While such international doctrines always sound good on paper, they don’t always materialize so magically without consensus among leaders to move forward with such bold and progressive action. And now, as climate change continues to worsen, we must all take heed of these 40-year-old commitments and ensure that they are implemented. If we ignore what our world leaders so eloquently preached back in the 1970s, we may simply run out of time and miss our small window of opportunity to effect positive change and reverse the dangerous and irreparable consequences of global warming.

I do have good news to report this evening on the educational battlefront in the US, which plans to unveil new federal science teaching guidelines later this week. These new principles will provide instructors with a uniform, consistent and accurate way to educate our children about how humans contribute to global warming through their greenhouse gas emissions. Called the Next Generation Science Standards, the main thrust of the curriculum will be in eighth grade science and will be implemented in up to 40 states. Some will be offering the studies to students for the first time.

However, the new guidelines are not mandated, and 10 states are not part of the effort. Also, each state must then translate the much broader standards into lesson plans aligned with other instructional material. Teachers also have to be trained, and money to build such instructional mastery is certainly in short supply right now.

Along the way, opponents await in the shadows to try to sabotage the well-vetted effort.

The new standards have already been subject to heated criticism from those conservative factions who feel that students should be taught that there is another side to the debate.

Leading the charge is none other than the Heartland Institute, which is heavily funded by fossil fuel interests — including the industry’s poster boys, the Koch Brothers. You might remember from an earlier column posted last month that these oil magnates will stop at nothing to bankroll efforts to thwart any efforts to limit our deadly addiction to fossil fuels.

My burning question: with 99.8 percent of the nearly 14,000 scientific studies supporting Man’s role in Climate Change, what debate might there be in the role teachers should have in educating our youth about the environmental calamity that lies ahead if we do nothing to change our evil ways?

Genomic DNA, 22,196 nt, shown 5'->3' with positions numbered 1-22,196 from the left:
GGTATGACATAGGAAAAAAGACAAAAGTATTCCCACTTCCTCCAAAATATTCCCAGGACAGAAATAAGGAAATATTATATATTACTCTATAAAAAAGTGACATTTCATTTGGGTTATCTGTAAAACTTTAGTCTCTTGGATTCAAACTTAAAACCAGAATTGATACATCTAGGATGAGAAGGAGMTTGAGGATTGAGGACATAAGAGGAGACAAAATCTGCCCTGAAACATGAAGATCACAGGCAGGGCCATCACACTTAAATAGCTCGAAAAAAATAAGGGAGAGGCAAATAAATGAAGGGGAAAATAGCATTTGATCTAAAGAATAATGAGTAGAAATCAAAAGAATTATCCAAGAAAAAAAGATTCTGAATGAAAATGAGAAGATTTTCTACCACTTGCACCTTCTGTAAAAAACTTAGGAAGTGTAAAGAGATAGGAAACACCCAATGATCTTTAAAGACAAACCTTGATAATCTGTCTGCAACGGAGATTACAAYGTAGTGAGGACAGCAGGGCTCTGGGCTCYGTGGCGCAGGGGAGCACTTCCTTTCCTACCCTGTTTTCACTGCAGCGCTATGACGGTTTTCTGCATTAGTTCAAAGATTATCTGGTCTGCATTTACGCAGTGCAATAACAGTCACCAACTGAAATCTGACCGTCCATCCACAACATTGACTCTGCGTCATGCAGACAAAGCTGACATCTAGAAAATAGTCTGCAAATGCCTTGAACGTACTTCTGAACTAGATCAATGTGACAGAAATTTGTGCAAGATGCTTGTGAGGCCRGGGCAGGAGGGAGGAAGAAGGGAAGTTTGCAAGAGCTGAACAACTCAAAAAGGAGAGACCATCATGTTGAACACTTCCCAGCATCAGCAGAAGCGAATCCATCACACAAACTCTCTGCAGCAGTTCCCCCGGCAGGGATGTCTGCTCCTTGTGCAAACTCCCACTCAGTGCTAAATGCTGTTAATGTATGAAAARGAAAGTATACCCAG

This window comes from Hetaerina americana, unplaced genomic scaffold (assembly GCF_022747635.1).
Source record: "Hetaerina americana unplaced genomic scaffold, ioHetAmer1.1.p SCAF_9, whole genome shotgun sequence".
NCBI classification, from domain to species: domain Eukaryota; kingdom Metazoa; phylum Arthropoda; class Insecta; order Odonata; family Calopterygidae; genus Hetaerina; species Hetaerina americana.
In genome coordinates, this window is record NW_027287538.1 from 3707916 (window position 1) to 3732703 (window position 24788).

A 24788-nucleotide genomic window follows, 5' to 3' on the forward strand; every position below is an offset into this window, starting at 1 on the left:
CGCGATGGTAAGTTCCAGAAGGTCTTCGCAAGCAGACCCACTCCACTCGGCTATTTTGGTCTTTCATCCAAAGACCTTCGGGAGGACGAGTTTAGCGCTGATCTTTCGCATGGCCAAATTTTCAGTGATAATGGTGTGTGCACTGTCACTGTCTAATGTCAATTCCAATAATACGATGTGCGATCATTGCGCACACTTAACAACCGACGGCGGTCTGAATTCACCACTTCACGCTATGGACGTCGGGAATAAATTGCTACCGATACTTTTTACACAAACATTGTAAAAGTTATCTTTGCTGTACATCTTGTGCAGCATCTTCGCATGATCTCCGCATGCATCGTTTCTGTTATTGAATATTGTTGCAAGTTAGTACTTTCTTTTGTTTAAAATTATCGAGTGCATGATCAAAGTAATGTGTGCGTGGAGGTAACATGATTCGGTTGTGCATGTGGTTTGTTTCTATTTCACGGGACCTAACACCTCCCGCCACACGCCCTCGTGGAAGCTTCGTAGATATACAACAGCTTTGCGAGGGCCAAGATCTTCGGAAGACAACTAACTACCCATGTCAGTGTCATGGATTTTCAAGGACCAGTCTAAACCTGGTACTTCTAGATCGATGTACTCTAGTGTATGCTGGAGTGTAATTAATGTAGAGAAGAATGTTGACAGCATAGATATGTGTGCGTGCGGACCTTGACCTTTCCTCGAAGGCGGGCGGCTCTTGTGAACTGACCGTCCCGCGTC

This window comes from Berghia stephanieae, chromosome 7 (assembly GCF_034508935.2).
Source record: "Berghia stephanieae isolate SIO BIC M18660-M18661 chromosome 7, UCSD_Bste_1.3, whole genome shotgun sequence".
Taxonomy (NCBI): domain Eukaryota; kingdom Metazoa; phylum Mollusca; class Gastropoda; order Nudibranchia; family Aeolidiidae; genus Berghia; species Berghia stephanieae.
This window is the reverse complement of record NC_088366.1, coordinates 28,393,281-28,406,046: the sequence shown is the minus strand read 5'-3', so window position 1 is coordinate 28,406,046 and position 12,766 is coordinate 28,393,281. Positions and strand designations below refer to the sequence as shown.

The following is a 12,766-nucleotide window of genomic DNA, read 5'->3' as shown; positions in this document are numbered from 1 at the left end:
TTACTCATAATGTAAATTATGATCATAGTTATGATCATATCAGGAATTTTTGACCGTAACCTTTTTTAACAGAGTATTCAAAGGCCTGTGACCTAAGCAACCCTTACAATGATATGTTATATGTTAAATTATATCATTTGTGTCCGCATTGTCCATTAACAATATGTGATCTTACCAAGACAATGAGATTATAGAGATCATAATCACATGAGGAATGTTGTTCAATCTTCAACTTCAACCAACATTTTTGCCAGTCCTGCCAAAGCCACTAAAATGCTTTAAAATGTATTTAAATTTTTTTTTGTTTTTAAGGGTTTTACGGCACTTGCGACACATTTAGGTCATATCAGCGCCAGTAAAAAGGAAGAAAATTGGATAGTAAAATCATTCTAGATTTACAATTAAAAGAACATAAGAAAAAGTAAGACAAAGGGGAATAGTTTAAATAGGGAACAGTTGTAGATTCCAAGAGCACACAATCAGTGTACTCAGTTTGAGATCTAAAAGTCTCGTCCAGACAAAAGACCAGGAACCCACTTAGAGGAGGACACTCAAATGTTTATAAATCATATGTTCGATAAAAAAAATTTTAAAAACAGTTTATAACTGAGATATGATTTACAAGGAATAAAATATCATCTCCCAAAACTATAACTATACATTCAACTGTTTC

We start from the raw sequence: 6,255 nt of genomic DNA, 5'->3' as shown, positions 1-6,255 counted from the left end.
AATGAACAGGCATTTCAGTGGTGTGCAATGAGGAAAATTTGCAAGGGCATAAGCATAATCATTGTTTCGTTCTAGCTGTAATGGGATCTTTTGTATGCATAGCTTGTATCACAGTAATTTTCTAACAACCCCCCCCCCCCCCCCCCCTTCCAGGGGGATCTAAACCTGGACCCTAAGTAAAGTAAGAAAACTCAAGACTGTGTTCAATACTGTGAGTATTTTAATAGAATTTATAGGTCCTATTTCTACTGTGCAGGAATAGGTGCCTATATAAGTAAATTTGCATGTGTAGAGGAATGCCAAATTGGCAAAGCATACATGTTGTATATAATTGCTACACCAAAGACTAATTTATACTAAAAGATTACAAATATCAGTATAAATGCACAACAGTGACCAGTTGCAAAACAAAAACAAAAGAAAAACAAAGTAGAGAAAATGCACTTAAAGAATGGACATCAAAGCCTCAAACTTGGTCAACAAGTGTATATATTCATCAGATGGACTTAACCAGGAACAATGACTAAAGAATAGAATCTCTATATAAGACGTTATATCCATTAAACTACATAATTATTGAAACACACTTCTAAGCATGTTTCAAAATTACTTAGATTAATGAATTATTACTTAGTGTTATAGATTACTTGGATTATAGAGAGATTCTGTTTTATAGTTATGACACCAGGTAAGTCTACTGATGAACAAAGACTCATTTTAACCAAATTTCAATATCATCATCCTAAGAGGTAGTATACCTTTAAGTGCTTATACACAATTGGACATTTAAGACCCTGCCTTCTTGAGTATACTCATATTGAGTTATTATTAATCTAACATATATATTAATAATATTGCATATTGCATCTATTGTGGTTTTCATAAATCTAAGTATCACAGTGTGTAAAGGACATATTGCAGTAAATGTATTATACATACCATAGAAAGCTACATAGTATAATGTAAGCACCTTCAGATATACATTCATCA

While the argument continues on the US mainland, our colleagues in Britain are actually taking a big step backward in their refusal to mandate such science in the class. The country’s key education department is proposing to strike it from the books, and leave only a mere singular mention of the critical topic during a chemistry lesson.

Luckily, several teacher and parent groups have railed against the plan, while some students have stood up to challenge the proposal.

UK education leaders should take the lead of their neighbors in the Nordic and Baltic countries, which created a Nordic Climate Day a few years ago to forge inter-country cooperation on the important subject. Such a concerted effort is now showing good momentum right here in the United States. China, India, Brazil and the other large industrialized nations need to follow suit and lead the way globally — thereby living up to the Stockholm Declaration mapped out by the UN during the infancy of the global environmental movement.

We all need to broaden our scope to ensure that we win the battle over our children’s education, on every continent.

Please pay close attention to the education battle in your own city, to ensure it becomes part of the established curriculum. If it is not, it is time to roll up your sleeves and push the local school board and legislators to make it happen. Stay apprised for more on this important topic. And in the meantime, stay involved.

Tom Mays

» GrassRootsEarth – 9 April 2013:
Battling Climate Ignorance Through Education
The only way to truly combat Climate Silence is by ensuring that all school children are universally taught that humans share a good deal of responsibility for the mess that we are currently in right now in regard to global warming.


Alex is eight years old. He is just beginning to understand the issues. The other week, his dad helped him produce this little video about his experiences after they had been attending a rally against fracking:

» alex.aidt.co


IDEAS For Us is non-profit organisation, accredited by the United Nations, advancing sustainability and environmental awareness through campus and community action.

The mission of IDEAS is to educate, engage and empower people of all ages with sustainable solutions through research, action and awareness.